Japan’s Financial Services Agency on Wednesday called for financial institutions to improve their support for older people who have difficulties with financial transactions due to deteriorating cognitive abilities.
A draft report that included the measure was presented to a meeting of a working group for the Financial System Council on the same day.
The number of older people with deteriorating cognitive abilities who struggle to make financial transactions, including withdrawing deposits and visiting bank counters, is increasing.
There are many cases in which financial institutions reject requests for deposit withdrawals by relatives and public officials claiming to be doing so on the behalf of older people on the grounds that the consent of the account holders cannot be confirmed.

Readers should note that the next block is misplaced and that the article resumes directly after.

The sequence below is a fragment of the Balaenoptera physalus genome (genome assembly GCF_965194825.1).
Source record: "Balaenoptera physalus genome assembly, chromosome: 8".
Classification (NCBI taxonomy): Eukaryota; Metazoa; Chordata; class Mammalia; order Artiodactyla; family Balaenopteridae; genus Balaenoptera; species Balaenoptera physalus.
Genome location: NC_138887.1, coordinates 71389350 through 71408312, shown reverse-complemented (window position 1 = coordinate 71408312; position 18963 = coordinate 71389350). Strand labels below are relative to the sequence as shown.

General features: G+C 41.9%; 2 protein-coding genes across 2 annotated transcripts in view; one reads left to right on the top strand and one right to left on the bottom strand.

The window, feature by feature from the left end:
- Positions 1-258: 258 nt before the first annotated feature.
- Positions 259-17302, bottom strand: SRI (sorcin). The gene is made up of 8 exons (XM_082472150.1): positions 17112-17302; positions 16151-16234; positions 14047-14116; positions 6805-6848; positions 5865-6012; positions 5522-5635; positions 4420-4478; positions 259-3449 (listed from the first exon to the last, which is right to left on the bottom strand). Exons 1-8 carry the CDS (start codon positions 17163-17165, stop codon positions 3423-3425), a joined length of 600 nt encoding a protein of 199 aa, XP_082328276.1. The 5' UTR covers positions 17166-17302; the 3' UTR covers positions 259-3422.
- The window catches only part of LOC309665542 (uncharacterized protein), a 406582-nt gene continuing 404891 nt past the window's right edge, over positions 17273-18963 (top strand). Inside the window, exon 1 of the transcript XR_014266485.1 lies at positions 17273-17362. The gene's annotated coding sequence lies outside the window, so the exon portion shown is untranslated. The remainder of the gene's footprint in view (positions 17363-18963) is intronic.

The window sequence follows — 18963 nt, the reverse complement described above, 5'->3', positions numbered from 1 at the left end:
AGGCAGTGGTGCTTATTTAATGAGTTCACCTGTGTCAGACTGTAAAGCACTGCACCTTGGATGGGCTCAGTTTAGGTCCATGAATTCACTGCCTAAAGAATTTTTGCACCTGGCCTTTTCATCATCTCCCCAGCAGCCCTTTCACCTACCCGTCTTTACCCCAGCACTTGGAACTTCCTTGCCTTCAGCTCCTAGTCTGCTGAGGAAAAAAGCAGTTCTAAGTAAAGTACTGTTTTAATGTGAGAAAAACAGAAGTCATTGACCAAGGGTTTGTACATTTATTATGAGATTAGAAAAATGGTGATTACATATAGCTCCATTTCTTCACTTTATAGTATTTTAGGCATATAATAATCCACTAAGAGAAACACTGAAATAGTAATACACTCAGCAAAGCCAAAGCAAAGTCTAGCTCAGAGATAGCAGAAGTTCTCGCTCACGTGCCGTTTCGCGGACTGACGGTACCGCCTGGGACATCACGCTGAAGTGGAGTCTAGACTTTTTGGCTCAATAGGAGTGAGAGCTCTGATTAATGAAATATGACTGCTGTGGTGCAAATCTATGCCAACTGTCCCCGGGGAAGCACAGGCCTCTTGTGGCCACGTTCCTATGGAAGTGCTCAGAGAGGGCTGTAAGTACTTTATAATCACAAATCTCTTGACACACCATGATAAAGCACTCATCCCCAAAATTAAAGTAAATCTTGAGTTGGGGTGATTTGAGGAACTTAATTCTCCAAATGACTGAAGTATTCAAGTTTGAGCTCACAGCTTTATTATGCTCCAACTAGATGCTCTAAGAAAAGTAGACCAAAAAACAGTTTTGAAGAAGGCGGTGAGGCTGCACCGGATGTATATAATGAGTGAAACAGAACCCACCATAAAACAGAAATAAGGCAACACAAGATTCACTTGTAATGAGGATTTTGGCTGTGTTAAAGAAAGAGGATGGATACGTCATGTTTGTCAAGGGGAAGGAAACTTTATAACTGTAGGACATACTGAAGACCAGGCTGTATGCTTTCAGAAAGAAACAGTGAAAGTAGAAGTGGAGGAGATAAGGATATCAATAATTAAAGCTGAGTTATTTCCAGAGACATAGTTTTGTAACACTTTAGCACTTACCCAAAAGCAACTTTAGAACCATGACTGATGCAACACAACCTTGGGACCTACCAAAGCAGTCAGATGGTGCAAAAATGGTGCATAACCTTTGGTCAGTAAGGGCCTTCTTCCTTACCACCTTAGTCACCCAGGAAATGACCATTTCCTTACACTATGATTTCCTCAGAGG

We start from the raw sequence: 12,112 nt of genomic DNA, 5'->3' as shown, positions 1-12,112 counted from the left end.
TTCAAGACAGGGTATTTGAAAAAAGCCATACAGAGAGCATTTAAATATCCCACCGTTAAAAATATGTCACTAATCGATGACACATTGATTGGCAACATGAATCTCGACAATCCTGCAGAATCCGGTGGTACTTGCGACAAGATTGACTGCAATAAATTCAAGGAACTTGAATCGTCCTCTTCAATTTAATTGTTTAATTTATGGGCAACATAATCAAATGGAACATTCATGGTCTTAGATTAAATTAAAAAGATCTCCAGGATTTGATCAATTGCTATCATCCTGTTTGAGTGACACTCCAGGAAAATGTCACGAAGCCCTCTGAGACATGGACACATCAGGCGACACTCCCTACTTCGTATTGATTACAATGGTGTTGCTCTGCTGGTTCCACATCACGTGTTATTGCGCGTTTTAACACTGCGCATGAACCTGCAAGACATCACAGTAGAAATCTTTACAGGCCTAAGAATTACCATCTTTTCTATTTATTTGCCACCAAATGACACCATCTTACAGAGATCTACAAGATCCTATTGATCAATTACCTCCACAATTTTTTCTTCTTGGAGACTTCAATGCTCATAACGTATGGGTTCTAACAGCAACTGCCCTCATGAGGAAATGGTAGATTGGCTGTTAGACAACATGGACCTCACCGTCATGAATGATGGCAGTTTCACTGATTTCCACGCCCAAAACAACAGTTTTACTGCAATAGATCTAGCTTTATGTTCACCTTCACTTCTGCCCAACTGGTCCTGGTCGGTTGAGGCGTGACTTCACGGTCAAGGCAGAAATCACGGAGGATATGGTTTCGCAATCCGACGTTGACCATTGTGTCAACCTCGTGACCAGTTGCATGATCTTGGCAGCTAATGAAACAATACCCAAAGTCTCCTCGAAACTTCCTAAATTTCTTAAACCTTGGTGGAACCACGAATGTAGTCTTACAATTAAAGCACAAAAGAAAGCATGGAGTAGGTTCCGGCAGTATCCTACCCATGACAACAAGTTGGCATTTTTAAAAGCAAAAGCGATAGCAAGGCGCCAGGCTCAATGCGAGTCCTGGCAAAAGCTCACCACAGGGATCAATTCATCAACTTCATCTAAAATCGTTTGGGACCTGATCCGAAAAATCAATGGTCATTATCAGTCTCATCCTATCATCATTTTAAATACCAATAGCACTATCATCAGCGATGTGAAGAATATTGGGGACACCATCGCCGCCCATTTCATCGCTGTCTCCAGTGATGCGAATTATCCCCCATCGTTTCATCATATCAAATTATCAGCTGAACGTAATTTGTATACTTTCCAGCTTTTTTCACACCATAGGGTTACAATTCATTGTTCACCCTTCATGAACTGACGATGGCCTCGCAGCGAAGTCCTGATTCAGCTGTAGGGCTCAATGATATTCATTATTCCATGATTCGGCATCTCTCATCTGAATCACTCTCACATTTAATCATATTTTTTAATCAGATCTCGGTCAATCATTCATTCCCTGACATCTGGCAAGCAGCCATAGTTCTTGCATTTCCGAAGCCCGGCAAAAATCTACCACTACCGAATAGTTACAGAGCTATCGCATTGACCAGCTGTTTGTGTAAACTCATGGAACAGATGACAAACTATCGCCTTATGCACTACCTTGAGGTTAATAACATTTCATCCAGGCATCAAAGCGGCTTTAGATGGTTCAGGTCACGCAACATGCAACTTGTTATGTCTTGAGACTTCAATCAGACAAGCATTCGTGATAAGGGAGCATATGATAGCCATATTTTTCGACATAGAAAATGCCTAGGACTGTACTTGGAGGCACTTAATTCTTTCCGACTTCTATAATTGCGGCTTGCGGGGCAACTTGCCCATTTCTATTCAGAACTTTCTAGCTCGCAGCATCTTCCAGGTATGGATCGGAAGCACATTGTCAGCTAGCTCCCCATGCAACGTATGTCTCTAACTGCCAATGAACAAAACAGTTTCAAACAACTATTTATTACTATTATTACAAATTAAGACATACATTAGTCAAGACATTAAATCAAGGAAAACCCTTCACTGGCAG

In the draft report, the FSA said that financial institutions should remain flexible, such as by allowing people with deteriorating cognitive abilities and their representatives to withdraw money if it is clear that the funds will be used for the account holders, especially for medical and nursing care services.
The FSA called on financial institutions, local governments and welfare workers to cooperate to protect the rights of such people and help them manage their assets.
The agency also plans to revise its guidelines for financial institutions’ customer-first operations. The revised guidelines would encourage the use of new documentation that provides information that makes it easier for people to compare fees for investment trust funds and assess other risks.
The FSA will also strengthen its supervision of financial institutions’ operations related to investment solicitation following the revelation of improper sales of Kampo insurance products by Japan Post Insurance Co. .
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